TONY BURKE, ACTING LEADER OF THE OPPOSITION: Thanks for coming out again today. I just want to begin by acknowledging the extraordinary hardship that people are going through in South Australia at the moment. Fires blazing, extraordinary heat, and extraordinary bravery as well from those who have become directly involved in fighting those fires. As Bill Shorten has already announced, I've signed a letter on Bill's behalf to the Prime Minister offering the Opposition's support for any additional measures that may be made available to help people at this time.

It's an issue which no one wants to end up being weighed down in politics. I certainly hope the Government, when they receive that letter later today, receive it with the goodwill in which it's intended, which is a clear offer from the Opposition of bipartisan support for any appropriate additional assistance that the Government is able to provide. I've put a call in to Jay Weatherill as well today and, understandably, Jay is flat out at the moment but also just offering the Premier any support that we can offer as an Opposition, to do that as well.


Today in day three of what is becoming GST week, it has been clear that we are dealing with an orchestrated campaign from the Liberal National Government here in Canberra. There is no doubt whatsoever, when you get the third person coming out flying a kite about changes for the GST, that this is not a few rogue members of Parliament acting alone. This is an orchestrated campaign that the Prime Minister and the Cabinet would be fully aware of. There's no doubt about that at all. Don't forget who joined that campaign today, it was Dean Smith in an op ed. A year ago in an op ed, it was Dean Smith who said we should have a GP tax and Tony Abbott a few weeks later said in response ‘it wasn’t being considered, it wasn’t under consideration, it wasn't something the Government was planning to do.’


You go three months after that in the Budget there is a GP tax. What we are seeing today is the same Dean Smith being sent out on behalf of the same Liberal National Government to fly the new broken promise, to fly another kite. And just as the “no cuts to health” promise was broken thoroughly when they introduced the GP tax, in the same way, in the exact same way, the “no changes to GST” promise from Tony Abbott is on the firing line right now. No one should believe for a minute when the Prime Minister says, "We are not planning to change anything" that his word means anything more than it did a year ago or the night before the election campaign. We are seeing an orchestrated campaign from the Liberal National Government about changing the GST and in almost every breath, those changes include extending the Goods and Services Tax to food, introducing a tax on fresh food, introducing a tax which turns every butcher, every fruit and veggie shop into a tax collector for Tony Abbott. That is what is happening now in an orchestrated campaign. Be in no doubt, this is not backbenchers acting alone. We have had three people come out with three different changes to the GST, all in the same week and we are only up to day three of this week.


JOURNALIST: Mr Burke, Senator Smith, his main argument essentially is, before there is reform to the base level rate, there should be distribution reform. A couple of Labor WA Parliamentarians have also said that the amount of GST that WA gets back is very poor. Are you suggesting that there should be no change to the distribution of the GST, that that's also something that you won't consider?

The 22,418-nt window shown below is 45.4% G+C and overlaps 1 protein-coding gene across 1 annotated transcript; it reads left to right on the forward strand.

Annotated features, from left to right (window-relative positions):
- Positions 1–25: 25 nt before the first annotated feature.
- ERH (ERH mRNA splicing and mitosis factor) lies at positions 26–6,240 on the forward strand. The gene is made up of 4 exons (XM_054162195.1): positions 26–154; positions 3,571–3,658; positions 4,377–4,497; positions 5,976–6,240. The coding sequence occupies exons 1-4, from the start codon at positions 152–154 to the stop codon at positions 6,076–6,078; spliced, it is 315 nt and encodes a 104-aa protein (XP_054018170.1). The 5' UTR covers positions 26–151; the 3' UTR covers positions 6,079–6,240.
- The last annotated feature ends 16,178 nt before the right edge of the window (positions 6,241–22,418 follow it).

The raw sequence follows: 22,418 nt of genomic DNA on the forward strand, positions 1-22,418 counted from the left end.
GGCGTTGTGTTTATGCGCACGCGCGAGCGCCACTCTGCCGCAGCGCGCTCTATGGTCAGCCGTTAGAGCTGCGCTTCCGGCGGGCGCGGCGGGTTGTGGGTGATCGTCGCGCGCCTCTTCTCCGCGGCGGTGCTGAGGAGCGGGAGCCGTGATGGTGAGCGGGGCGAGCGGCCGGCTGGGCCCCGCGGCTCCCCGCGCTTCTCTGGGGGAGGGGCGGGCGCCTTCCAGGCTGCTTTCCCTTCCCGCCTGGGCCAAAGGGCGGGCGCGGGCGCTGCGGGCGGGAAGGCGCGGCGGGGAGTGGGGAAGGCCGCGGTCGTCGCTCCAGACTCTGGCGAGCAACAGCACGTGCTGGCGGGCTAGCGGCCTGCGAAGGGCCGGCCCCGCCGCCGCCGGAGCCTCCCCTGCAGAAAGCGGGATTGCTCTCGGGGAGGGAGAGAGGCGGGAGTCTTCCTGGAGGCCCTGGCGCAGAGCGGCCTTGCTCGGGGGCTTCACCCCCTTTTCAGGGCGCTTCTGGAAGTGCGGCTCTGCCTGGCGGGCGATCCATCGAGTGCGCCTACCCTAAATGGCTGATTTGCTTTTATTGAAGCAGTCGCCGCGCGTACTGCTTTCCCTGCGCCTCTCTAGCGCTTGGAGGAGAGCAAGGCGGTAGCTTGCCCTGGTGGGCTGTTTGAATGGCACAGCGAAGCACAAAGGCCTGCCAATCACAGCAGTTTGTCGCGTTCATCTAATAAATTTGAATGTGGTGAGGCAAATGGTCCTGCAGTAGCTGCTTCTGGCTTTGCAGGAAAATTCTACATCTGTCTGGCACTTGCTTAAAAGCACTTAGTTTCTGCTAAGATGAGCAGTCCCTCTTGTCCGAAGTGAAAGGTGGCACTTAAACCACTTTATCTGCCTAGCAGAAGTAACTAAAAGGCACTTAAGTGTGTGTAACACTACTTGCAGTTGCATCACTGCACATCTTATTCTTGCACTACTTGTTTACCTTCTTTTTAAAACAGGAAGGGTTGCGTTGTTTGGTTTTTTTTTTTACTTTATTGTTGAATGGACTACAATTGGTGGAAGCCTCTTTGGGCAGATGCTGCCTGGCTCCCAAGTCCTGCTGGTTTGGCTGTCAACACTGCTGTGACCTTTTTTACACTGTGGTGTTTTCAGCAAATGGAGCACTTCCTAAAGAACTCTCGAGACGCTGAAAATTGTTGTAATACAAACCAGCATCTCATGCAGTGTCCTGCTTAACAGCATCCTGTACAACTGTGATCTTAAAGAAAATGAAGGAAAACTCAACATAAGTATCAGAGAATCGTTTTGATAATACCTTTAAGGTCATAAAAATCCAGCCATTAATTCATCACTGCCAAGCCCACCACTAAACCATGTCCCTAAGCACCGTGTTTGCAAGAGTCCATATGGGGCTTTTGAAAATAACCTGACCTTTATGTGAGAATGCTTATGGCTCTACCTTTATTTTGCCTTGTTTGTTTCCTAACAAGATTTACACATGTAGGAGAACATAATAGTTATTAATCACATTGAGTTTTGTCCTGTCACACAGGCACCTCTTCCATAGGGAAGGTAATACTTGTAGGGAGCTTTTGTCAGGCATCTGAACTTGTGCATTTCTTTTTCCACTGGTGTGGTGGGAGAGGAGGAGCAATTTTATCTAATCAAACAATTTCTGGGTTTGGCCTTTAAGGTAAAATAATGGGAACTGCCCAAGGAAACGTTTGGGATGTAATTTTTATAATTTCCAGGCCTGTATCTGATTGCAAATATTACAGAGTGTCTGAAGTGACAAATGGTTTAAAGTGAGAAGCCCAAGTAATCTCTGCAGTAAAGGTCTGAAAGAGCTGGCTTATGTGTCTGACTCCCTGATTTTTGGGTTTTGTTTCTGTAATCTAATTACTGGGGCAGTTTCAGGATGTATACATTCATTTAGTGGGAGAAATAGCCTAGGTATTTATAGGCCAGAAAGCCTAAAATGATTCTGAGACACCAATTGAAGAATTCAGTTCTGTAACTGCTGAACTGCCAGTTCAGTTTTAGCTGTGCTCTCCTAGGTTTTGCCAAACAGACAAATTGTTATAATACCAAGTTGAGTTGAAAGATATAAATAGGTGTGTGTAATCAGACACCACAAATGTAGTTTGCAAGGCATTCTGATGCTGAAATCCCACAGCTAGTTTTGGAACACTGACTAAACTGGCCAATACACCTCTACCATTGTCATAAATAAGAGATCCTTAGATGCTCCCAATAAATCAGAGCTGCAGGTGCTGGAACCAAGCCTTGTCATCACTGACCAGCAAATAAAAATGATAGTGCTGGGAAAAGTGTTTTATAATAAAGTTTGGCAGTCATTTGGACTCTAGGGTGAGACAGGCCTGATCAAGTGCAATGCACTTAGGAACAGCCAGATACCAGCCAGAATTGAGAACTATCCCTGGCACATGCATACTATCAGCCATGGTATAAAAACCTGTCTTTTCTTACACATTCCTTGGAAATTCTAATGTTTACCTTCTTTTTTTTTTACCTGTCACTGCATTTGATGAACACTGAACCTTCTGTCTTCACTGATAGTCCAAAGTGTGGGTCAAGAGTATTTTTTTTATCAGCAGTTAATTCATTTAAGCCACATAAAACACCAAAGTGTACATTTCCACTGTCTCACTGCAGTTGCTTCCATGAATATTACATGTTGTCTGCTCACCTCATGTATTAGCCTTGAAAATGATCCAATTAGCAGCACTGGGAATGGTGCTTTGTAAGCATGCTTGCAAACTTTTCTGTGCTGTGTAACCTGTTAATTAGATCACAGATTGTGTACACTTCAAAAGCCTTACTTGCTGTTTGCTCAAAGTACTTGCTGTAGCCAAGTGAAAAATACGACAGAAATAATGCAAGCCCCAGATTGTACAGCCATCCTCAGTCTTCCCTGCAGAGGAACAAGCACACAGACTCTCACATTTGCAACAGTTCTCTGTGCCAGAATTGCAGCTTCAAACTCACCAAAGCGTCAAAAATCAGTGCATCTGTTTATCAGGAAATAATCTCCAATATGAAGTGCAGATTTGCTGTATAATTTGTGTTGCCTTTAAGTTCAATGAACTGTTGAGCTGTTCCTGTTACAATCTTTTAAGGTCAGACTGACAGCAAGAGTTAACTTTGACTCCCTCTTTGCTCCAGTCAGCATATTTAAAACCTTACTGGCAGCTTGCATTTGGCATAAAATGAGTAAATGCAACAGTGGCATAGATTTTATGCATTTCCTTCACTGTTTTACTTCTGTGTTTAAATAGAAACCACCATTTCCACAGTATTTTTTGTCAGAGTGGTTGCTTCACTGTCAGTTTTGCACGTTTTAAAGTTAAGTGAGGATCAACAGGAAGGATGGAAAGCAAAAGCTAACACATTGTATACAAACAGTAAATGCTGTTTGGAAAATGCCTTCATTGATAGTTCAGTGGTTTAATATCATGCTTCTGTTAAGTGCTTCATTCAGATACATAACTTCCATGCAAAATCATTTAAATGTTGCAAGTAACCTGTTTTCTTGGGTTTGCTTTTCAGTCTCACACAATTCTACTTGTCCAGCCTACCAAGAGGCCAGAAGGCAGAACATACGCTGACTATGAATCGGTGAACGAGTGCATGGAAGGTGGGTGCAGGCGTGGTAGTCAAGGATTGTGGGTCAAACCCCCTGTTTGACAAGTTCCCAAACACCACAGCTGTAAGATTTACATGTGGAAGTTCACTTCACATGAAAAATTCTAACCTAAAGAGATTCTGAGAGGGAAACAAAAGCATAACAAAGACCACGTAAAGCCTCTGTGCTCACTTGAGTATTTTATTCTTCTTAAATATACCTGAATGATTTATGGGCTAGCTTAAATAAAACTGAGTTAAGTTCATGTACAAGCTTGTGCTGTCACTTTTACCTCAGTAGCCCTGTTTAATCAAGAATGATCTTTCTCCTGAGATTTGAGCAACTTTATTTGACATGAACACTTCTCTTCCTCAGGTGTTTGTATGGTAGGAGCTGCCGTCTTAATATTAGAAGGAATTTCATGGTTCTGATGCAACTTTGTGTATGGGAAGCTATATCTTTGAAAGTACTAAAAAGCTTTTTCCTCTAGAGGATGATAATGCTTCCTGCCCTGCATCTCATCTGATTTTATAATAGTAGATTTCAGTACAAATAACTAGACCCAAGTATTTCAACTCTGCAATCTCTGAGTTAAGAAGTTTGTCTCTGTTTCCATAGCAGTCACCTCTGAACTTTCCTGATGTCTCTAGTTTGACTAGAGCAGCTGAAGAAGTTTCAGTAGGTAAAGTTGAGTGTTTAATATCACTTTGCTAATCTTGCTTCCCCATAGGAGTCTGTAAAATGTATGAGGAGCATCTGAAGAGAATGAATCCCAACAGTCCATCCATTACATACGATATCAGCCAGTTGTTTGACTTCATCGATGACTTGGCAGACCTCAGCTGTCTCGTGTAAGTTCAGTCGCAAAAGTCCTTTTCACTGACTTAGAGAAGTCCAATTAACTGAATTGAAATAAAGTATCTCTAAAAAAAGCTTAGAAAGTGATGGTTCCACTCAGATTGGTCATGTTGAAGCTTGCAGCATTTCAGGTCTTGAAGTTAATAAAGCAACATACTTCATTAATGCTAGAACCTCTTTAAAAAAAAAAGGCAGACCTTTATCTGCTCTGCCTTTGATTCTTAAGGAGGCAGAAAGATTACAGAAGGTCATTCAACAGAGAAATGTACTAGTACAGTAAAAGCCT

BURKE: Two things on that. First of all Dean Smith's article goes to two issues. The first half of the article is on the issue you just raised. The second half of the article is on changing the base, and that goes directly to including food. But Tony Abbott's promise the night before the election covered the lot. It was just “no changes to the GST”. That's the guarantee Tony Abbott gave. Up until this week, from Tony Abbott's election promise the night before the election, the GST bit was the only bit left standing. No cuts to health, no cuts to education, no changes to pensions, no cuts to the ABC and SBS, they have all been broken. No changes to the GST was the only set of words that were possibly still true and there is no doubt that this Government is contemplating changes to the GST, they are contemplating breaking the final part of that notorious election eve promise.


JOURNALIST: Ian McDonald's also called for the changes to fresh food. He's never done the Prime Minister any favours. Why would they call for him to go out there and campaign?


BURKE: This is why I referred to the other three as part of the orchestrated campaign because of the issue that you’ve raised just there. The argument Senator McDonald raised was that they have a mandate because of an election in 1998. There will be people voting at the next election when 1998 was the year of their birth. If the Liberal Party is going to be so arrogant as to think they can claim election mandates for people before they started school, and that every previous mandate somehow still lives because they are the Liberal National Party, that's a level of arrogance that is both breath-taking and unsurprising.


JOURNALIST: Mr Bourke, the Australian Human Rights Commission has made some controversial rulings when it comes to what constitutes arbitrary detention including while you were Immigration Minister. Do you have faith in Professor Triggs and do you accept you were involved in arbitrary detention as a Minister?